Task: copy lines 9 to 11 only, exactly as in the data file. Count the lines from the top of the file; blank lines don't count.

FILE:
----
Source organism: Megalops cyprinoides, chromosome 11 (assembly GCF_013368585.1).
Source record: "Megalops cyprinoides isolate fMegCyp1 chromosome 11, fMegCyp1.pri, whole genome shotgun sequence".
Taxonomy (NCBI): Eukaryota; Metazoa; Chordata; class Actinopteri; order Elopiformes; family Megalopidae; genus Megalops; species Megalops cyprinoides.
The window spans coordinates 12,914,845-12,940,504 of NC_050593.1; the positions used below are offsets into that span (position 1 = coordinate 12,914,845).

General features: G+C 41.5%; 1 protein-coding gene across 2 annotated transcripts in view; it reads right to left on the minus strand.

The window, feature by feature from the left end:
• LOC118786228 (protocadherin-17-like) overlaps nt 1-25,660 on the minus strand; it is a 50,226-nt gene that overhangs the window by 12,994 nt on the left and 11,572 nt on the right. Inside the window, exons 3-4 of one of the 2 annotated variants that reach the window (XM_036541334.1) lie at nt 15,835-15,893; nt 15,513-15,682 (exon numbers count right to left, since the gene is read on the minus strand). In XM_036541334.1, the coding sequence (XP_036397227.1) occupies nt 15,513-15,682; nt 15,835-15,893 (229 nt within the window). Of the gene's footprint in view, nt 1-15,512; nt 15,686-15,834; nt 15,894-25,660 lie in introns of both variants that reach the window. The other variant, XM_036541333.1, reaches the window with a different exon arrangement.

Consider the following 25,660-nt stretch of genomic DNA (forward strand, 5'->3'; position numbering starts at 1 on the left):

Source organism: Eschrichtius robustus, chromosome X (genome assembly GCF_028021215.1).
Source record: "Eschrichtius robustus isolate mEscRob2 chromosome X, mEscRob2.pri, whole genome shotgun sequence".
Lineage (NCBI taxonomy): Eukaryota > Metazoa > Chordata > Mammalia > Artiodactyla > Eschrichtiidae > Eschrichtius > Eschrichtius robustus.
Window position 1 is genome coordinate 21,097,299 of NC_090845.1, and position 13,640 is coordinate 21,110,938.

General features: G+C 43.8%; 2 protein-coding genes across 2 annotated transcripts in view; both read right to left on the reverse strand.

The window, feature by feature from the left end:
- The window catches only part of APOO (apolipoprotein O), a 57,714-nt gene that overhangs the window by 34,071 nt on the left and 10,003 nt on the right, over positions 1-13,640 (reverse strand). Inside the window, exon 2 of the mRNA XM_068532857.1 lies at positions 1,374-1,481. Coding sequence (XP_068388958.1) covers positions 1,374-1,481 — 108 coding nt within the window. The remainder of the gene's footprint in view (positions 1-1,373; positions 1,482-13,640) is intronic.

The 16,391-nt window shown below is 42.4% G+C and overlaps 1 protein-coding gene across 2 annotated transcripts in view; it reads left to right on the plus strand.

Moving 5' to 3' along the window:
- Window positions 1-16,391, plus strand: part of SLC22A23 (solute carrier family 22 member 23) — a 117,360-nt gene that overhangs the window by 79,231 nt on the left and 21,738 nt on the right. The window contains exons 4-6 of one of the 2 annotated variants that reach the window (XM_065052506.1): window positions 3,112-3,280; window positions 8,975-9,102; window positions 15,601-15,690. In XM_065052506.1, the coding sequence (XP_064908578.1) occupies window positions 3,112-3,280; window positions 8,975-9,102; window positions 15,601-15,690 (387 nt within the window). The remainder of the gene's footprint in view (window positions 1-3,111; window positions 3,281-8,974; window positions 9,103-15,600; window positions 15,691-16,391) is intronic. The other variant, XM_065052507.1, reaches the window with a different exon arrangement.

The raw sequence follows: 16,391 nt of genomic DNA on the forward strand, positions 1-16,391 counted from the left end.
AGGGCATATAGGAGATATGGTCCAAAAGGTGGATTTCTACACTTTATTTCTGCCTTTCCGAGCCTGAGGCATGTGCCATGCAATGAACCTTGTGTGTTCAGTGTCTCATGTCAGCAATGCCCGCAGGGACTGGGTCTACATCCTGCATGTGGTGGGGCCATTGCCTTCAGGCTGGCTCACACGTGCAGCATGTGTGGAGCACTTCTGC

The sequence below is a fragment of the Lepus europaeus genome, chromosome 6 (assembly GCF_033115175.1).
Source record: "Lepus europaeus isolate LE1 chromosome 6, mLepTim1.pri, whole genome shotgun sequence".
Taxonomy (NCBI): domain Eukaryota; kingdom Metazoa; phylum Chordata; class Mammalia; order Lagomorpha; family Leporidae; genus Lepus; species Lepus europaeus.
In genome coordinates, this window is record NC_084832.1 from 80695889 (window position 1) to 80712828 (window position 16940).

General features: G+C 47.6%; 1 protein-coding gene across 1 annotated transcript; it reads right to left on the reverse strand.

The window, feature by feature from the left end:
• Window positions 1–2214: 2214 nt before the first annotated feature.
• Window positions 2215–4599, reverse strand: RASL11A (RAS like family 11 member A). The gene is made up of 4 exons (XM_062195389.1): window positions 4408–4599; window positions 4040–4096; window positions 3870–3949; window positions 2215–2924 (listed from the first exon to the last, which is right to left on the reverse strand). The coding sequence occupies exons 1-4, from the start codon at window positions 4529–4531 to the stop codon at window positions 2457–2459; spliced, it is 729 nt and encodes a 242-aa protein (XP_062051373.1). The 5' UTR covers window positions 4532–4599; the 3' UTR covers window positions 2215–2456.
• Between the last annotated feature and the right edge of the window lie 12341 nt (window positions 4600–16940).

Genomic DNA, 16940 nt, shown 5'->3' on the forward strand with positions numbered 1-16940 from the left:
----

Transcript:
Source organism: Eschrichtius robustus, chromosome X (genome assembly GCF_028021215.1).
Source record: "Eschrichtius robustus isolate mEscRob2 chromosome X, mEscRob2.pri, whole genome shotgun sequence".
Lineage (NCBI taxonomy): Eukaryota > Metazoa > Chordata > Mammalia > Artiodactyla > Eschrichtiidae > Eschrichtius > Eschrichtius robustus.